Biography of William Allen Piniston

William Allen Piniston. Among the farmers of Shawnee County the results of whose operations render a good account of their husbandry, is William Allen Peniston, the ownor of a well-cultivated property located near North Topeka, where he had been a resident since 1888. A member of the publicspirited, progressive class, he had aided his community while advancing his own interests, and although not an office seeker or public figure as a politician, had wielded some influence in the locality in which he had made his home for so many years.

Mr. Peniston was born in 1856, in Pike County, Ohio, where the family was well and favorably known for nearly a century. Joseph Peniston, his grandfather, located in that region in early territorial days, or long before the county was named in honor of Col. Zebulon Montgomery Pike, who passed through the neighborhood about 1805 while on his way to Pike’s Peak, Colorado. Joseph Peniston was a farmer by vocation and took up a claim in the new country, where he developed a good farm from the wilderness and lived to see the community grow and prosper as a fertile agricultural region. George Peniston, son of the pioneer and father of William A. Peniston, was born in Pike County, in 1800, and, like his father, was a farmer. He was a man highly esteemed in his community, achieved considerable local reputation, was justice of the peace for a number of years, and took a great interest and active part in the Ohio State Militia, in which he was advanced to the rank of assistant adjutant-general. Through a life of industry and honorable dealing he accumulated a satisfying property and at the time of his death was one of the well-to-do men of his part of the county. When about twenty-one years of age he was united in marriage with Amanda Cowgill, a native of Virginia, and a member of a family of Southern sympathizers, of English extraction. Ten children were born to Mr. and Mrs. Peniston, namely: Mary Jane, who became Mrs. Wheaton, of Greenfield, Ohio; Nancy J., who married Mr. Wilson, a cousin of President Woodrow Wilson, and died in Pike County about 1875; Julia, who died in infancy; William Allen, of this review; Eliza, who is Mrs. Long, of Summitt Hill, Ross County, Ohio; Harriet E., who is Mrs. A. Addy, of Meridan, Jefferson County, Kansas; Georgiana, who is Mrs. Hill, of Wilmington, Ohio; Flora G., who is Mrs. Darling, of Springfield, Ohio; Virginia, who was Mrs. Smith of Greenfield, Ohio, and died in 1901; and Isaac, who died in infancy.

William Allen Peniston was named in honor of one of Ohio’s most distinguished citizens, Governor William Allen, who was a neighbor and who was greatly respected and esteemed by the Peniston family. Mr. Peniston grew up on the home farm in Pike County, and his boyhood was passed amid the stirring times of the Civil war, and in a locality visited by the famous raider Morgan. He can relate many incidents connected with the excursions of this intrepid Confederate, one in particular being the killing of McDougal. This Ohio man had been impressed as a guide for Morgan’s men, but at the first opportunity made a dash for liberty and fled to the Scioto River, where he found a boat. His former captors soon caught up to him and demanded his return, but McDougal defied them to shoot him and he was at once killed by a volley. In spite of such occurrences as this, Mr. Peniston states that Morgan’s men frightened more than they hurt, and declares that Hobson’s followers were much more extravagant and always demanded more horses and provisions than did the Southerner.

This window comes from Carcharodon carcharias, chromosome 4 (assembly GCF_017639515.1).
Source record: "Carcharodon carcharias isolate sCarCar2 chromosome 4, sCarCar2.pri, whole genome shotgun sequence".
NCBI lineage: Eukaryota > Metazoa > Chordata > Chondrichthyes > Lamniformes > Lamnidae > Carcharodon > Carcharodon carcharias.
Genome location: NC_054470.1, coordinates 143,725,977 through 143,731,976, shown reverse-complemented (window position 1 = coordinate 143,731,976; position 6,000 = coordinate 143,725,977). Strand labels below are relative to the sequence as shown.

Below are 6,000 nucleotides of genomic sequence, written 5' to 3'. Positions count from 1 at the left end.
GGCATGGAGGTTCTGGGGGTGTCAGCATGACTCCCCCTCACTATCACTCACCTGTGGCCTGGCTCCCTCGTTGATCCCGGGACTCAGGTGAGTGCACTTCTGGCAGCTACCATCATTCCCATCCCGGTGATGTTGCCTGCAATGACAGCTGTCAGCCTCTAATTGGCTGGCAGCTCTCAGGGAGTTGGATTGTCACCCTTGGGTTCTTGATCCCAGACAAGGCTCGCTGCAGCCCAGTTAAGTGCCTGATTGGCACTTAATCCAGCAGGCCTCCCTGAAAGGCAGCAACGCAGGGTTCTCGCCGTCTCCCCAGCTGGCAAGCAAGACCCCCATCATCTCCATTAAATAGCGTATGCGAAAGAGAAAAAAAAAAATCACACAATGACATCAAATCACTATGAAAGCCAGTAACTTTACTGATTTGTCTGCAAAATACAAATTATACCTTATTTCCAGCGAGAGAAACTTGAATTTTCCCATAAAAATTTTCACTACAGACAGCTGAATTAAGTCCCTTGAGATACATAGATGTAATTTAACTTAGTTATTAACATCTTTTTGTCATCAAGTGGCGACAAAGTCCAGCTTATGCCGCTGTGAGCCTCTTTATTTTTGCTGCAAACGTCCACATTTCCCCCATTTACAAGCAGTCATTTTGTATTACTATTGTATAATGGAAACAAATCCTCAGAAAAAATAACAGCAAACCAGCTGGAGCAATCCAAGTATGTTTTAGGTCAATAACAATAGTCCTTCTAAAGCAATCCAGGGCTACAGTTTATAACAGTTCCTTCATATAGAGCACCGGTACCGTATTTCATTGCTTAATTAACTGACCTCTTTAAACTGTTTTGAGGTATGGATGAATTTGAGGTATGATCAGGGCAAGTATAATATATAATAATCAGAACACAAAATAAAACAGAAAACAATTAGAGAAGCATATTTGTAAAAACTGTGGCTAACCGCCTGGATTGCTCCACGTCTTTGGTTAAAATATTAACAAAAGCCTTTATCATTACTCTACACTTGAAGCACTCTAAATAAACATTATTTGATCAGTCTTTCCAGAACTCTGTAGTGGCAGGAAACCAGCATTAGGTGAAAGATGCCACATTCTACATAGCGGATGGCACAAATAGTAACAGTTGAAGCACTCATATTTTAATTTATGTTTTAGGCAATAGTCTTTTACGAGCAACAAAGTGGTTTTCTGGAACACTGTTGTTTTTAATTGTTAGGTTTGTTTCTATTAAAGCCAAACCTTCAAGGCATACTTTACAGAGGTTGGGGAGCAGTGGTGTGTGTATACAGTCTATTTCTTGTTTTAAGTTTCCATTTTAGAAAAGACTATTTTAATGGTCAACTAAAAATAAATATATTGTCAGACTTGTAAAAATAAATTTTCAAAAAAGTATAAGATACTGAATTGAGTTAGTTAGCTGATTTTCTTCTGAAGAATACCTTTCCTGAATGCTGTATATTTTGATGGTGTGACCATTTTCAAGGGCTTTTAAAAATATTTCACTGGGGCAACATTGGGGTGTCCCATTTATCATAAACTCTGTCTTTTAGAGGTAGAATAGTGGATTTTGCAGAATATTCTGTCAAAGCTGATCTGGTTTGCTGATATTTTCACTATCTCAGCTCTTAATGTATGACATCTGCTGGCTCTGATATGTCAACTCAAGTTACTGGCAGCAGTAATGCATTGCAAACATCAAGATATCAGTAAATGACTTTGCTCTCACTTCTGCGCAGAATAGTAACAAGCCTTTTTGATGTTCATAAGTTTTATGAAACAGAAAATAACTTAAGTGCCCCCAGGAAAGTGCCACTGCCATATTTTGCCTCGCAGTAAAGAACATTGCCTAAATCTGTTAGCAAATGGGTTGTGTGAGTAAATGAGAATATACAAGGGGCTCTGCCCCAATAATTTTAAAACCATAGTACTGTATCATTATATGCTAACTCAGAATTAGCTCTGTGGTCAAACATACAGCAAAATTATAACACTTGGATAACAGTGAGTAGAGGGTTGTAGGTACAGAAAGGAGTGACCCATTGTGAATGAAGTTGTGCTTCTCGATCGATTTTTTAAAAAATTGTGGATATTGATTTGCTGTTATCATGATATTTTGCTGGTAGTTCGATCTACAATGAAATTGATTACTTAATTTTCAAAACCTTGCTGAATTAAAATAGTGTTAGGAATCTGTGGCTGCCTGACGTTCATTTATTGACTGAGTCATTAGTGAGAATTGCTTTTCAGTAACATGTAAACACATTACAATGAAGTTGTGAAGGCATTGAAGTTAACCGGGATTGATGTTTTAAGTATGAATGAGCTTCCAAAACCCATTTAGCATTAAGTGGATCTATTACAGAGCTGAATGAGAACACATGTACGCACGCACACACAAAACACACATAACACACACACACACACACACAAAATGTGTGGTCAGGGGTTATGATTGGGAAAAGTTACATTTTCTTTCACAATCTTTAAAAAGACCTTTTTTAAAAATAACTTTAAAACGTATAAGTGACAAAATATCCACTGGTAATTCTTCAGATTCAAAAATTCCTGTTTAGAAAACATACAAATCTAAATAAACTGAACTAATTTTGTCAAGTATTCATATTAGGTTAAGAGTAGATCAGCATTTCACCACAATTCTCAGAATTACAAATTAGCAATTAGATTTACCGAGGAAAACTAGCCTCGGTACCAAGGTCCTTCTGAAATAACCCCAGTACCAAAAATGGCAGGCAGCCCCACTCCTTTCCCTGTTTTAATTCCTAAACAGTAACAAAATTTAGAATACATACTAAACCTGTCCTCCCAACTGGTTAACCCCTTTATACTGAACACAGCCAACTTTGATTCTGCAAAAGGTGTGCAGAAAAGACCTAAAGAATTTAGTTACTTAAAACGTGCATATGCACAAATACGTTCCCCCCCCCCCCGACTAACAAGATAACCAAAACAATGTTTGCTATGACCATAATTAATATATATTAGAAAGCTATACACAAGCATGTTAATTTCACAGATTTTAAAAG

Mr. Peniston secured his education in the public schools and grew up as do most Ohio farmers’ sons, and on reaching manhood adopted that vocation for himself. He was married in 1879 to Miss Elda Ault, of Ross County, Ohio, a member of a family of Pennsylvania-Dutch extraction, and to this union there have been born a son and a daughter: Ervin Ellis, who died in infancy; and Flora E., who is the wife of C. A. Burton and lives on a farm near Ozawkie, Jefferson County, Kansas. Emanuel Ault, the father of Mrs. Peniston, came West at a very early day and in 1869 settled near Kansas City, but soon thereafter moved to near Olathe, Johnson County, Kansas, finally, in 1887, taking up his residence at Valley Falls, Jefferson County, Kansas. He married Elizabeth Ortman, of Ross County, Ohio, and they had five sons and three daughters: Lyman, who was a Union soldier, and lost his life on the battlefield of Chattanooga; Mary C., who is Mrs. Long and lives at Rock Creek, Jefferson County, Kansas; J. W., who died in 1906 in Colorado; Addison, who died in that state in 1915; Austin, who died in Johnson County, September 27, 1881; Mrs. Peniston; Fletcher Ault, who resided in Wasbington State; and Sarah E. Kerr, of Valley Falls, Kansas.

Four years after his marriage, William A. Peniston came to Kansas, settling. in Shawnee County. Here he had continued to make his home ever since and had prospered in his operations, through his own efforts. His present property is located 1 1/2 miles west of the Boys’ Industrial School, at North Topeka. Throughout his career Mr. Peniston had followed modern methods and had made a study of his vocation, in this way getting the best results from his labors. He had been fair and honorable in his dealings with his fellow-men and his reputation in business circles is of the best, while as a useful and helpful citizen he is also held in high esteem.



Connelley, William E. A Standard History of Kansas and Kansans. Chicago : Lewis, 1918. 5v. Biographies can be accessed from this page: Kansas and Kansans Biographies.

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